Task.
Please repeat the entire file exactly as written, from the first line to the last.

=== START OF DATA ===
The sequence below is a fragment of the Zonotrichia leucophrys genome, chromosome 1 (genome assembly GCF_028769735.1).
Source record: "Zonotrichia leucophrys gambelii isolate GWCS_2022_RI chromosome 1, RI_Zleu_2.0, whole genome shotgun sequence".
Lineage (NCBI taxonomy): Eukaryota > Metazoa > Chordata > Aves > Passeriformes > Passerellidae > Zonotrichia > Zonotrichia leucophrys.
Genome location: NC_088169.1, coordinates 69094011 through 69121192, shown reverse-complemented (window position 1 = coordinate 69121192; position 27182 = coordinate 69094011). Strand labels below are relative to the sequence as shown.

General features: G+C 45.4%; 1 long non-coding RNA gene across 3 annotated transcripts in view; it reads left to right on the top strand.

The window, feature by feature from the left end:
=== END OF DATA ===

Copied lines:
The sequence below is a fragment of the Zonotrichia leucophrys genome, chromosome 1 (genome assembly GCF_028769735.1).
Source record: "Zonotrichia leucophrys gambelii isolate GWCS_2022_RI chromosome 1, RI_Zleu_2.0, whole genome shotgun sequence".
Lineage (NCBI taxonomy): Eukaryota > Metazoa > Chordata > Aves > Passeriformes > Passerellidae > Zonotrichia > Zonotrichia leucophrys.
Genome location: NC_088169.1, coordinates 69094011 through 69121192, shown reverse-complemented (window position 1 = coordinate 69121192; position 27182 = coordinate 69094011). Strand labels below are relative to the sequence as shown.

General features: G+C 45.4%; 1 long non-coding RNA gene across 3 annotated transcripts in view; it reads left to right on the top strand.

The window, feature by feature from the left end: